Home > Business > Pulumi vs. Terraform: How to Choose For Your Business

Pulumi vs. Terraform: How to Choose For Your Business

1315 Views
photo 1519389950473 47ba0277781c 1

It's time to make the decision. Whether you've done your research or not, this guide will help you decide whether Pulumi or Terraform is right for you and your business. When it comes to your business, you want to make sure you have the right technology startup, and that it works for you. Before getting into what makes the two infrastructure as software tools different, here's a quick rundown of what makes them similar. Both tools allow the user to manage infrastructure as code on different cloud software providers. Both tools are widely used and have generally positive reviews from users. 

Whichever you choose, you're going to be using a quality product. But as far as getting in the weeds of what makes them different, there is a lot to unpack. Below is an examination of what makes Pulumi and Terraform different as well as some advice as to how to decide between the two tools.

What Makes Pulumi and Terraform Different

Pulumi and Terraform differ primarily in the language that each uses. Terraform uses one strict domain specific language, often seen abbreviated as a DSL. This domain specific language is called HashiCorp Configuration Language, named after the developer of Terraform, HashiCorp. What this means is that in order to learn to use Terraform, you must learn this custom language and master it in order to dig into complex functionalities on the tool. This learning curve can be an immediate red flag for some companies, so you must know that going into using Terraform you are entering an unfamiliar coding experience.

On the other hand, Pulumi uses what are usually referred to as general purpose languages. Popular general purpose languages are ubiquitous in the world of coding, such as Python, C#, and JavaScript. The benefits of being able to use languages you and your colleagues already know are easy to see. Pulumi is a platform that you would be able to trust in a way that everyone will be able to understand with its real languages and real code. With no new hoops to jump through, you can get right to work coding with Pulumi and with a solid understanding of what each job will entail. 

Terraform users often report having to look up many different functionalities, even after thinking they have mastered the language. This is a tool for building and developing in a safe and efficient way. While this is certainly doable, it does slow down your pace of work and your efficiency. In a nutshell, it complicates something that you don't have to worry about if you use Pulumi. To Terraform's credit, they do have a bit more of a robust and built-out documentation than Pulumi does. However, you are able to run both Pulumi and Terraform to get the best of both tools.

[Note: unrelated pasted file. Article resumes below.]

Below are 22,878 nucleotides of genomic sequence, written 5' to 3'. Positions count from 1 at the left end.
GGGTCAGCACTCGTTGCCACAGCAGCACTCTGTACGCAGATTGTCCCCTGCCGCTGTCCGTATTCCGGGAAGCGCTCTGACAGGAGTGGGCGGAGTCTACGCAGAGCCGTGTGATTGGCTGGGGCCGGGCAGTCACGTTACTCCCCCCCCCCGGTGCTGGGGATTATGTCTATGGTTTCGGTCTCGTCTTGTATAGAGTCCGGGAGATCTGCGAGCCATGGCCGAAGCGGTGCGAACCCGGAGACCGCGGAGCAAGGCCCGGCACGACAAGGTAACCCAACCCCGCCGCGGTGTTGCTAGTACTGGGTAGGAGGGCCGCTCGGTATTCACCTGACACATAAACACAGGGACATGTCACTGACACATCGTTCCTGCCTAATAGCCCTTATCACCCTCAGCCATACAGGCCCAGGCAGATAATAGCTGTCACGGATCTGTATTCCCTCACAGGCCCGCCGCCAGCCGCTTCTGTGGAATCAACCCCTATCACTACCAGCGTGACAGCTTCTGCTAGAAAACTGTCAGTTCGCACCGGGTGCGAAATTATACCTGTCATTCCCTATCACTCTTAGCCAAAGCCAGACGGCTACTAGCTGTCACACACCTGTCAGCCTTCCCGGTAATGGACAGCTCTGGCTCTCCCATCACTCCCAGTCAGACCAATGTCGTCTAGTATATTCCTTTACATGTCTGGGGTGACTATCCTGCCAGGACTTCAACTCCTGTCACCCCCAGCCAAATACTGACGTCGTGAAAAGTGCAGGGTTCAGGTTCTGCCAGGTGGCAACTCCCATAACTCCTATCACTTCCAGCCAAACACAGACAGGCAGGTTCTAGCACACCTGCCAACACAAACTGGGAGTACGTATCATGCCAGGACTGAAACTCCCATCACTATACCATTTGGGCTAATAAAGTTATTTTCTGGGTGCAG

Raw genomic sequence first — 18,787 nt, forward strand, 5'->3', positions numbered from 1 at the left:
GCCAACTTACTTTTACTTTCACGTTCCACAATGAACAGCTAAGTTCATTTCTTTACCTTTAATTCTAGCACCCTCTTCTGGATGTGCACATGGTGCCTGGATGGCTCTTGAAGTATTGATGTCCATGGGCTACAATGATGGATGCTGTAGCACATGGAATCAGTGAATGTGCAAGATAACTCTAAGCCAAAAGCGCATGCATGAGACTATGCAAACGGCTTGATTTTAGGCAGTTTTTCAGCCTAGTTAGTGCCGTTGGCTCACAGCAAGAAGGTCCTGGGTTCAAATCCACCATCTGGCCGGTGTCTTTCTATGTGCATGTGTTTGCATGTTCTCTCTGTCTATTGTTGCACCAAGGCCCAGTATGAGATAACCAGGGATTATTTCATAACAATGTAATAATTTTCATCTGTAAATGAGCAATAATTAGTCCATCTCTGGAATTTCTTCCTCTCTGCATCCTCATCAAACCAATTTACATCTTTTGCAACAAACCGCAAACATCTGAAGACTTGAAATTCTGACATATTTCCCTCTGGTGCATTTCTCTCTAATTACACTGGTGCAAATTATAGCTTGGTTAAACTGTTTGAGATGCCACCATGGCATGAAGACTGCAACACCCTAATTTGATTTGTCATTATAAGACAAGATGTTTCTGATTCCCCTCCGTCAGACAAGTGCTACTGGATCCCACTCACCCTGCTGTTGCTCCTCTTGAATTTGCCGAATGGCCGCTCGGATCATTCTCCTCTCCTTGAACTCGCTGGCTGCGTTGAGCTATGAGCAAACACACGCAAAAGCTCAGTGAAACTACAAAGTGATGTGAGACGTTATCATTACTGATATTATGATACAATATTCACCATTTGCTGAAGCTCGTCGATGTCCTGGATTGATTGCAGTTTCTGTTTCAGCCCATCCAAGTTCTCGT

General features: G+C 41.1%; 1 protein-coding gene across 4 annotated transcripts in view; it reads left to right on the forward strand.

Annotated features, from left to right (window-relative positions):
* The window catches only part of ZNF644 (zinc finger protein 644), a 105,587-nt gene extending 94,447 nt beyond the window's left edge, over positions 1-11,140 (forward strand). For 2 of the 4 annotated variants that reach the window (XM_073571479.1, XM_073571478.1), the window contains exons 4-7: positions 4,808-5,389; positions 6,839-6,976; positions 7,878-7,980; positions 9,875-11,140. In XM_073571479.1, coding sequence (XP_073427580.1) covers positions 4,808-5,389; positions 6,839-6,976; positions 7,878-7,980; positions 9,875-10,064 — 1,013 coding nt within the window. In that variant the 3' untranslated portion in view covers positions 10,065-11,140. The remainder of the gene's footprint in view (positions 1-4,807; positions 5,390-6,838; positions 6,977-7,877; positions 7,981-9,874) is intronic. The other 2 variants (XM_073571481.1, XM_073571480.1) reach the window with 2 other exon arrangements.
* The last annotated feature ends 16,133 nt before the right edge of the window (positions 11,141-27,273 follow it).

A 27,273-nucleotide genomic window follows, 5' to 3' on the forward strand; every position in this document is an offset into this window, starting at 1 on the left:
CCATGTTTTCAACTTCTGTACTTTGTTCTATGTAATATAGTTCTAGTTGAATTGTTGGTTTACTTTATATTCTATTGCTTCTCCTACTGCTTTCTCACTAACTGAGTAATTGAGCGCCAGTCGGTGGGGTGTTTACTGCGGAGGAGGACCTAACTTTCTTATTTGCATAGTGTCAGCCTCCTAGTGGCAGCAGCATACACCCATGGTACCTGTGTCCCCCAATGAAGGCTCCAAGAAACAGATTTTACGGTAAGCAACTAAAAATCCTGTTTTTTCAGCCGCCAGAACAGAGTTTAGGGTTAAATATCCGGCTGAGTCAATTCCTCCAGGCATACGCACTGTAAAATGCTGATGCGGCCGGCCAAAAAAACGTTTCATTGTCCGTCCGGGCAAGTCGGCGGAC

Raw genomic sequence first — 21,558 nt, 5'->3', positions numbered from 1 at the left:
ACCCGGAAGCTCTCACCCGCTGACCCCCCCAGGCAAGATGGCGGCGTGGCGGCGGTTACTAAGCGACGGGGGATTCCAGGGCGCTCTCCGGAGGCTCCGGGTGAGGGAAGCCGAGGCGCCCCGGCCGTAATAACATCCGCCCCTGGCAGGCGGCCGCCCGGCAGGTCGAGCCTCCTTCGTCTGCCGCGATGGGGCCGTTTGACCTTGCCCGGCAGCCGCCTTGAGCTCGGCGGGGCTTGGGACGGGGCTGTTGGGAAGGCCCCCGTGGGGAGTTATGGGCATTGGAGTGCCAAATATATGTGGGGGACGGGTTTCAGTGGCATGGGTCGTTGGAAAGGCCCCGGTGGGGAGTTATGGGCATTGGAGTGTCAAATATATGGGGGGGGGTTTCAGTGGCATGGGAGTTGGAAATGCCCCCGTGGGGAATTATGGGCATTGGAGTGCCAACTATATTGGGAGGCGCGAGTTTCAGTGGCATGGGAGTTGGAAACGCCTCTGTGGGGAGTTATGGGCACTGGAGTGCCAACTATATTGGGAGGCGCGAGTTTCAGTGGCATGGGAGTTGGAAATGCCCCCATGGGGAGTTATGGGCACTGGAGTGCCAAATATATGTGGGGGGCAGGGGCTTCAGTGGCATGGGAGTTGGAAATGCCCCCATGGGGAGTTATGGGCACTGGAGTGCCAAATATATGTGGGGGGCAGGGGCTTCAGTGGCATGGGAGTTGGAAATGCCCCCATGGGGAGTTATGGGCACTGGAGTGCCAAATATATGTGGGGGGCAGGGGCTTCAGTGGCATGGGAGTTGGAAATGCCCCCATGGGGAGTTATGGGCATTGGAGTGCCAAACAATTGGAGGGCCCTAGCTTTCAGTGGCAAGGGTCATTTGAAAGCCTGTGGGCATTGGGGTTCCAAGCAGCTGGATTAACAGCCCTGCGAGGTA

How to Decide Between Pulumi and Terraform

The bottom line in the Pulumi versus Terraform infrastructure as software tool debate, infrastructures in the public cloud are very complex and require lots of long hours becoming acquainted with how to operate within these environments. At the end of the day, you're going to want to use the tool that simplifies your work into the most understandable and efficient processes possible. If you think starting from scratch and learning the HashiCorp Configuration Language is for you, then go with Terraform. If you don't want to take the risk of learning a new coding language and want to stick with one you have already mastered, Pulumi should allow you more comfort and better chances to get right into your work. 

Pulumi and Terraform both offer some key advantageous features while also having a few drawbacks. These infrastructures can play a huge part in how you go about your business, and make you more productive. You want to be able to trust in a program that will help your technology people and developers work together in a more proficient way. 

In the end, it comes down to the personal preference of you and your colleagues. Which tool will the most people be comfortable operating in, and how efficient can you work within that tool? If there is a clear answer to these questions, then you are squared away with which of the two infrastructure as software tools to use. If not, make sure to talk to your colleagues to see where their strengths are in terms of code and what their biggest worries would be about switching to a domain specific language like the HashiCorp Configuration Language. Go with the choice that they will be most comfortable under so they can perform their best work. 

TAGS , ,
Do NOT follow this link or you will be banned from the site!